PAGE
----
Does anyone have any pics of this theatre?
Matt Spero

kencmcintyre on January 5, 2007 at 12:58 pm

Here is a summary of a 1958 case in which the Carmel Museum theater won an appeal after its business license was denied:

Appellant theater owner sought review of a decision by the Superior Court of Los Angeles County (California), which denied his petition directing the county board of supervisors to renew the theater owner’s license to operate a motion picture theater.

The theater owner operated a theater in a district frequented by homosexuals. On several occasions, the sheriff arrested individuals for engaging in homosexual activity in the theater. The sheriff closed the theater on the ground that it was a public nuisance. The theater owner applied to the board for the renewal of his license to operate. The board denied the petition and the tax collector refused to issue a license. The theater owner filed a petition for a writ of mandamus directing the board and tax collector to issue the license. The trial court denied the petition and the theater owner sought review. The court reversed, holding that the operation of a movie theater was a lawful business of beneficial character that was not inherently dangerous to the public. The court noted that the theater was not operated in a manner different from that of other movie theaters, it did not show lewd or lascivious pictures, and the theater owner had tried to stop the conduct complained of by the police. Further, the court said, the property was zoned and the building designed for use as a theater. The court held that the evidence was insufficient to support the denial of the license.

Joe Vogel
Joe Vogel on April 22, 2006 at 11:22 pm

Different Paris Theatre, strawberry. The Carmel/Paris was on Santa Monica Boulevard and the other was on Hollywood Boulevard across from the Pantages.

strawberry on April 22, 2006 at 11:11 pm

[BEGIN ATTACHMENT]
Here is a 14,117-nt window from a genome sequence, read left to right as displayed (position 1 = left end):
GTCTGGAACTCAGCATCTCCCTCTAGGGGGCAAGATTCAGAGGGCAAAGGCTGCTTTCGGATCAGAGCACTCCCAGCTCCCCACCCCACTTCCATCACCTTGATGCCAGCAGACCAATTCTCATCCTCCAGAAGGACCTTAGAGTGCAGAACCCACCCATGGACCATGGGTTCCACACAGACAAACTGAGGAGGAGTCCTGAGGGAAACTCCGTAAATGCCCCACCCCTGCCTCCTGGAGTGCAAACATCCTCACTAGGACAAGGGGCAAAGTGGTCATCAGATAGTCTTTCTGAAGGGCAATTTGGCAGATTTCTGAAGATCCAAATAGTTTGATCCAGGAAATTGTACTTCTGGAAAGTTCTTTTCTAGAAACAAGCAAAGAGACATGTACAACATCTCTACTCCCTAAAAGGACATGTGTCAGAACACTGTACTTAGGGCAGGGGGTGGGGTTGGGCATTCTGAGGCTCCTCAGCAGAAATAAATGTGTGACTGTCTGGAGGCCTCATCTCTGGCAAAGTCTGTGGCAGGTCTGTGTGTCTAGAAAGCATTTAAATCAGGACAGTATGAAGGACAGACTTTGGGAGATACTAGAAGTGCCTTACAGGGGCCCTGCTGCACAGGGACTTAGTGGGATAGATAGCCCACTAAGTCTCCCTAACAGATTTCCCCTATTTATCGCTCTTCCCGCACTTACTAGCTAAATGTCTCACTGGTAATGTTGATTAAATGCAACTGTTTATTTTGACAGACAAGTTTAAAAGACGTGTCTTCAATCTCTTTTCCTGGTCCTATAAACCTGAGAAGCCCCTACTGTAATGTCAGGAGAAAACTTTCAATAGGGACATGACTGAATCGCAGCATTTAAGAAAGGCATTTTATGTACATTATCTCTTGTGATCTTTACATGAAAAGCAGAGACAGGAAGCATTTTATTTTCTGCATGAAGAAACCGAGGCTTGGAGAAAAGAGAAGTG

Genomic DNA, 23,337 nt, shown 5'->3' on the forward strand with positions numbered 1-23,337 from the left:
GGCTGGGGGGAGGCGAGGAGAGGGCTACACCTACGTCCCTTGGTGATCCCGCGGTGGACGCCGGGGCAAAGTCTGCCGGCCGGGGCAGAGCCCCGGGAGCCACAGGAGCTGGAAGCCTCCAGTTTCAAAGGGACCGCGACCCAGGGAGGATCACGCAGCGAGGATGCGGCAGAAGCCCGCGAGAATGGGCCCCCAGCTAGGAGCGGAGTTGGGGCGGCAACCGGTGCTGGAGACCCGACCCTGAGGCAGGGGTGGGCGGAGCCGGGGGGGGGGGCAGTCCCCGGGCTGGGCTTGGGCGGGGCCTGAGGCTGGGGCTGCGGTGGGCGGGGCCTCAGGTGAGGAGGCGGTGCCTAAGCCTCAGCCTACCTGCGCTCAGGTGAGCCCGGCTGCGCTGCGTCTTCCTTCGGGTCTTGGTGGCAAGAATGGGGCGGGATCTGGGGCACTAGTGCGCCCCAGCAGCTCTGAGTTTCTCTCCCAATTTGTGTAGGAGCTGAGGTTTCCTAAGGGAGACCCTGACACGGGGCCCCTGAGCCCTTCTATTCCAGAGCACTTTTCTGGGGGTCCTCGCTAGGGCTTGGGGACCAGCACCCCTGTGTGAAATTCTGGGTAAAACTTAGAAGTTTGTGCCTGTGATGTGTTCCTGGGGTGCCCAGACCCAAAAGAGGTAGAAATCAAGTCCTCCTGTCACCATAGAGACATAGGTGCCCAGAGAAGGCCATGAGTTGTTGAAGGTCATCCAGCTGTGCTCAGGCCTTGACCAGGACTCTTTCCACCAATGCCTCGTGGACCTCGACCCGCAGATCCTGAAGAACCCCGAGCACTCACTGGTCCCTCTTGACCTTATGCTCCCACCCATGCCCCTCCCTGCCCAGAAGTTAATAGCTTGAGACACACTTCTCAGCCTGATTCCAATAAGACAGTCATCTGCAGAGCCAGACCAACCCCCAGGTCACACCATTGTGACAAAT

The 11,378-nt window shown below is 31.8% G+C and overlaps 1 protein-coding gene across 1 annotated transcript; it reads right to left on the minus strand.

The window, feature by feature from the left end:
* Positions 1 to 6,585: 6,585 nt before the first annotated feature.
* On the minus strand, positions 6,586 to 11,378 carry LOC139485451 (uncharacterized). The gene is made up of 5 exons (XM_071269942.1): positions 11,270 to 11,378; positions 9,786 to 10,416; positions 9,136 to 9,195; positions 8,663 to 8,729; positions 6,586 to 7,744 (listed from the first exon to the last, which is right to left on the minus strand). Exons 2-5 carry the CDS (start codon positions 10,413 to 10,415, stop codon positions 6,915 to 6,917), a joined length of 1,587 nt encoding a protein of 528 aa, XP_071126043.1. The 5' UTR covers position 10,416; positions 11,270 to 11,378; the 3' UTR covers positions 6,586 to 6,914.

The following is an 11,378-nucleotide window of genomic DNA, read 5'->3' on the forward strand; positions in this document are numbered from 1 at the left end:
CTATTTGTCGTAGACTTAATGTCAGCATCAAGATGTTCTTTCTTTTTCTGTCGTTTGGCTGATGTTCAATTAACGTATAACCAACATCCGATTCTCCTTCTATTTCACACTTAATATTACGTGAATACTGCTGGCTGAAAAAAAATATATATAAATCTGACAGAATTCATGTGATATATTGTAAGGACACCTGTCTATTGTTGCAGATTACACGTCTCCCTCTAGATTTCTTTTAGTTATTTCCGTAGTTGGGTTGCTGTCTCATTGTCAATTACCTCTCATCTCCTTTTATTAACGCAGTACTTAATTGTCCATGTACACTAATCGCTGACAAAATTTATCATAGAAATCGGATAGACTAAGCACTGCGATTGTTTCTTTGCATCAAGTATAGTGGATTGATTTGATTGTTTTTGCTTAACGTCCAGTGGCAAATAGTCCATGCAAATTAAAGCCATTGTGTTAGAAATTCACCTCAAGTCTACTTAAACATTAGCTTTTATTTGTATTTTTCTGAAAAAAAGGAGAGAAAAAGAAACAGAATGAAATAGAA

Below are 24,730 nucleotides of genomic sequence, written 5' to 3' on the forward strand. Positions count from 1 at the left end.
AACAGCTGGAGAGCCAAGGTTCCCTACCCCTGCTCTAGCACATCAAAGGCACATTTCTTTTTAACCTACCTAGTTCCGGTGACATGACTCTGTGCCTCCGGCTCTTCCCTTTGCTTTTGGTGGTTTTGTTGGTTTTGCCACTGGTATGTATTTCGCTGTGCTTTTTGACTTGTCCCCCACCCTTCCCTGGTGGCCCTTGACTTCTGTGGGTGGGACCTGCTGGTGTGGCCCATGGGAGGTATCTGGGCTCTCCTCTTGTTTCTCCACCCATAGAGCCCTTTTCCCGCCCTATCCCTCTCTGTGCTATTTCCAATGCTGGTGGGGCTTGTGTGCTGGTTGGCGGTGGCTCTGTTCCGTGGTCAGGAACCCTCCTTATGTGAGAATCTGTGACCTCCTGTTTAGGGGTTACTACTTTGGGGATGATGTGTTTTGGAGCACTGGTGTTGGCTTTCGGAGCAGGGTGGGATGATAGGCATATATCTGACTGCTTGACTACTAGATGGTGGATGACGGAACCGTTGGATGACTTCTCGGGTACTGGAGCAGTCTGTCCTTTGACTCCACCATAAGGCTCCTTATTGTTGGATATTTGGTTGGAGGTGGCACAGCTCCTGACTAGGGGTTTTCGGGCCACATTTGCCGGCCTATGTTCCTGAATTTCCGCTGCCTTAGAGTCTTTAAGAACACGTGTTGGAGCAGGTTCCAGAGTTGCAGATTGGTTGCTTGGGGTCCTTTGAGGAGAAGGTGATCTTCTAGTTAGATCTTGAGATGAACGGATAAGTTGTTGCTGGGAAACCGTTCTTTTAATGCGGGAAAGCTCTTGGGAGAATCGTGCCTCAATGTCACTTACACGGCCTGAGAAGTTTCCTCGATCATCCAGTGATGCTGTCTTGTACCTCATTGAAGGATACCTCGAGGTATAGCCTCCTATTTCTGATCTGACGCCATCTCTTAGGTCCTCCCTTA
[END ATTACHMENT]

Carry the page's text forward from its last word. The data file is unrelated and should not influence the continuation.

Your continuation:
“WEST HOLLYWOOD, Calif…. the PARIS THEATRE, a highly successful skin flick house was seriously damaged by fire in January. The PARIS opened as the CARMEL, 11-19-1924 in what was then the Crescent Heights tract. It was one of the many neighborhood houses opened by West Coast Theatres during 1924-1925. L. A. Smith was the architect."
– Marquee (the quarterly journal of the
Theatre Historical Society of America), 1976, Vol. 8, No. 1 (OUT OF PRINT)

There is also a listing for the theatre under it’s Paris name at /theaters/11105/

Joe Vogel
Joe Vogel on December 11, 2005 at 8:01 pm

Now that I think of it, the puppet show probably wasn’t at this theatre. There was a night club, adjacent to the theatre, which (if I finally remember correctly) was called PJ’s. That’s where the puppet show was. I think the Paris was still showing movies at the time (early 1960s), but I don’t recall what type.

mujerado on December 11, 2005 at 7:43 pm

I attended the Carmel theatre once after it became the Paris. I saw “Song of the Loon,” my very first gay porn flick. It would be rather quaint now, almost soft-core, and probably un-PC. The theatre had wood floors, and I seem to remember the audience was on a raised platform. The place was packed that day; that’s pretty much all I can call to mind.

unihikid on April 12, 2005 at 8:09 pm

speaking of the starwood,sam cooke was suppose to meet a friend there,but they went over to pjs where he met the hooker who killed him.(sorry for getting off subject but im a huge sam cooke fan)

sinclair on March 22, 2005 at 7:08 pm

The advertisements for this theater in the long gone LA Free Press used to make my teen-aged mind reel thinking about a gay porn theater in provincial Boston, circa late mid ‘60s. Little did I know that I would someday become involved with one of the theaters owned by this same person, Shan Sayles, who is a quiet but major player in this entire arena. Many in the adult entertainment world – film maker, actor, distributor, theater operator – owe him a nod for being a pioneer with such accolades as having brought us John Holmes (whose first film was gay) and the seminal gay classic “The Song of the Loon,” among oh so many other vehicles, even the punk nighclub The Starwood.